Vale Denis (John) Allen, 1926–2022


Denis John Wigram Allen – “John” to his family and friends – comes from an ancient family of jurists, the founders of today’s practice of international law known as the Allens. Naturally, John was expected to follow in the family footsteps, and although he has been Accepted into the University of Sydney Law School, he instead followed his passion for art, design and construction to become an architect, studying at what was then Sydney Technical College (now UTS).

As a fledgling architect, married and raising a family, John worked at Rudder Littlemore and Rudder, before his job was lost in the ‘credit squeeze’ and building crisis of 1952. What John did then would define him as a man of courage, of vision. and perseverance. During an economic downturn, in a small apartment next to his parents’ house in Edgecliff in the eastern suburbs of Sydney, he opened his own small architectural practice.

He soon outgrew the Edgecliff premises, moving first to a shared studio, then to larger offices in the town of Margaret Street, where he established the partnership of Gordon G. King and John Allen. This business lasted a year before King left to become a stockbroker.

On July 1, 1956, John and college friend Russell Jack threw their hats into the ring to form the partnership of John Allen and Russell C. Jack, beginning with commissions for small homes and factories. At the end of 1957, they were joined by third-year architecture student Keith Eric Cottier, who quickly began his “grand tour” of Europe, traveling and working for several years. He returned to practice in 1963 and was a partner in 1965, establishing the Allen Jack and Cottier practice.

It is a powerful trio that forged the DNA of this practice, which still works today in different sectors and scales. John specialized in educational and industrial projects (particularly the Frensham School and Qantas Airways buildings), as well as managing the office and overseeing his projects every detail and every step. Russell pursued his interest in home design and the expression of natural materials, while Keith tackled larger scale commercial and public buildings.

(Left to right) John Allen, Keith Cottier, Reg Smith, Peter Stronach, Ray Brockwell, John Porter and Glynn Evans in Allen Jack and Cottier’s office, 6A Liverpool Street, Paddington, 1977.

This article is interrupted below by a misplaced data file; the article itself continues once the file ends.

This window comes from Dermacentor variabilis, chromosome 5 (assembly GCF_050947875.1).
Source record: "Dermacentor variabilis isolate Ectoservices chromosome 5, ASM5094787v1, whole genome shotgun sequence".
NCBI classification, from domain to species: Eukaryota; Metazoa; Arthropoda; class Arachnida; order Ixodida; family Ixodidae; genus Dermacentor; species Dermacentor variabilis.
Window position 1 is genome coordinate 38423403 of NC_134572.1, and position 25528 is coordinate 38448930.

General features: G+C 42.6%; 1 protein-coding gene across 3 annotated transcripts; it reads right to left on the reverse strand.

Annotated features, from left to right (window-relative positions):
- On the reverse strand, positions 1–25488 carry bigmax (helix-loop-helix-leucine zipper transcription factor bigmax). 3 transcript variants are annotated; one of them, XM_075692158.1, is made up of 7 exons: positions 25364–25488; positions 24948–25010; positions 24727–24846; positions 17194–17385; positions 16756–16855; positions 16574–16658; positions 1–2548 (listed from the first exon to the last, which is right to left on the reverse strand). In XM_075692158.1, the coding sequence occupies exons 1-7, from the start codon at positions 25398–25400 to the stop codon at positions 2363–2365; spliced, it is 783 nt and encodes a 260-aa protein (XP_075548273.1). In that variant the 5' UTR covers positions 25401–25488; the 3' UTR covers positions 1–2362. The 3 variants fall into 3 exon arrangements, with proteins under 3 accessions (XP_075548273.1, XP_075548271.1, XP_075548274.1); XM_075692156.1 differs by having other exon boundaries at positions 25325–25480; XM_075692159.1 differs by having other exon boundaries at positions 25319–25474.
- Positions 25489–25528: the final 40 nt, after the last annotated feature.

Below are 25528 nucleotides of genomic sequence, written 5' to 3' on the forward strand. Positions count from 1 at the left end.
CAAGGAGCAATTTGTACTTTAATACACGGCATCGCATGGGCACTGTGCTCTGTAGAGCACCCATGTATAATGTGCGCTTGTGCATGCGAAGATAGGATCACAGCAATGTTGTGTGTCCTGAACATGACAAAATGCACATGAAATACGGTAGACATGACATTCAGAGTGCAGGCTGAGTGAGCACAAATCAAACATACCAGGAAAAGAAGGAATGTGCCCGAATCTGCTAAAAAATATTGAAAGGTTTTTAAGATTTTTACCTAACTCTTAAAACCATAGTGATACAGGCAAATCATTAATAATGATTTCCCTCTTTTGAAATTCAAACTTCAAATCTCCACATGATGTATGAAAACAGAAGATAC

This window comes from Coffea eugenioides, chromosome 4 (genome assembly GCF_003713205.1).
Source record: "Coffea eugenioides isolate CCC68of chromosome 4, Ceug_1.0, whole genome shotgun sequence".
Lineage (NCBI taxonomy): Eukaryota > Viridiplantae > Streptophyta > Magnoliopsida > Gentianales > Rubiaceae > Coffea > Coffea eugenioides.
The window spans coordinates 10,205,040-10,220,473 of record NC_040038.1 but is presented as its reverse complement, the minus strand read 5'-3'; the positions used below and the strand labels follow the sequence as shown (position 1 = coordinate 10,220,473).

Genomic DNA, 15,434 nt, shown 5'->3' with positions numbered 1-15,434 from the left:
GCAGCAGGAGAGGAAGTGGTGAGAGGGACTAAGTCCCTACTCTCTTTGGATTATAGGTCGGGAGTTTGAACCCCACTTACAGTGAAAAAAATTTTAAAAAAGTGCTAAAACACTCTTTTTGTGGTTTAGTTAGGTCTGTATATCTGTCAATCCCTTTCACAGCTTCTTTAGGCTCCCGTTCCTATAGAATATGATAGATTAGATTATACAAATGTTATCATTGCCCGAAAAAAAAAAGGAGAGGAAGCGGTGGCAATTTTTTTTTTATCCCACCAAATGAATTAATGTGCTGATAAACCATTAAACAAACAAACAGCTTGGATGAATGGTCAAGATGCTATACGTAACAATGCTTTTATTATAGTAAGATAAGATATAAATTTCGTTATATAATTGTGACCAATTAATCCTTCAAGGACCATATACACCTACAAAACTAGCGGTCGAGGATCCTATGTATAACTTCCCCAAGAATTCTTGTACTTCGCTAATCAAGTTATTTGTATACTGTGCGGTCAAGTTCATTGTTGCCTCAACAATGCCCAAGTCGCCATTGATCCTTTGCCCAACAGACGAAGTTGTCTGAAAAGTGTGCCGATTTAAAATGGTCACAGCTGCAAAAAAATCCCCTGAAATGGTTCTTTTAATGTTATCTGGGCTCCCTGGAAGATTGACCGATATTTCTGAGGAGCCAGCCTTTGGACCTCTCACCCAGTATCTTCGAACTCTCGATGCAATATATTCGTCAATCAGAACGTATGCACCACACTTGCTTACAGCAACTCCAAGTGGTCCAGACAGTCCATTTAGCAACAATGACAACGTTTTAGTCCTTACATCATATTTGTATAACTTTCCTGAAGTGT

Allen Jack and Cottier quickly went from strength to strength, becoming a formidable practice through groundbreaking projects for blue chip clients including Qantas, Westpac, Macquarie Bank, Abbotsleigh School, Reserve Bank of Australia and Apple. It wouldn’t be long before the government architect’s office began ordering them, assured of the excellence they demand for publicly funded projects.

This excellence has earned more commissions and even more rewards. By the time John retired in 1993, the firm was well on its way to becoming the most awarded firm of its time. These awards include the Grand Slam of Architecture: the Sir John Sulman Medal for Public Architecture, the Leslie Wilkinson Prize for Residential Architecture, the Francis Greenway Prize for Heritage, the Lloyd Rees Prize for Urban Design and the Edmund Blacket for regional architecture.1

The practice continued to grow, opening offices across Australia and Southeast Asia, with projects from Inner Mongolia to Outer Antarctica also going to be celebrated in architecture awards across the world. Europe (London, Amsterdam, Barcelona, ​​Berlin). Together, the team created a work culture and mentoring environment sought after by promising young architects. Many members of the practice have had stellar careers in their own right, including gold medalist Keith Cottier and Pritzker Prize winner Glenn Murcutt.

John was deeply committed to his profession and practice. Until the COVID-19 pandemic in 2020, he came to the studio once or twice a year, stopping to talk to every member of staff. He cherished those moments and the opportunity to see what we were working on. It meant as much to me as it did to him.

John’s heritage inspires us to be the best architects possible, to innovate and critically analyze data and drawings, always testing against the brief. But John is also remembered for his respect for people, his high level of integrity, his support for young talent and his openness to new ideas and lifelong learning.

A few weeks before his death, a diary – bound in leather in 1950 – ended up on my desk. In it, John had traced his life, or at least his manifesto as an architect. As I flipped through the pages following news of John’s passing, I felt a deep admiration for this meticulous man who had been a platform and guide for so many in our profession. I’d like to share a little pearl of wisdom from John’s journal, which I think sums it up perfectly: “The ideal mind for an architect is one of sound knowledge and infinite care, able to visualize the completed work, to be able to think logically and systematically, and to have a solid and in-depth knowledge of the construction and building industry.”

John was not the showman or the architect of the office; he was its backbone. He was deeply committed to the people who worked for him and the clients he worked with. It’s a testament to John’s steady hand that 70 years later, the firm he founded is still thriving and still connected to many of those early clients.

— Michael Heenan is CEO and Design Director at Allen Jack and Cottier.


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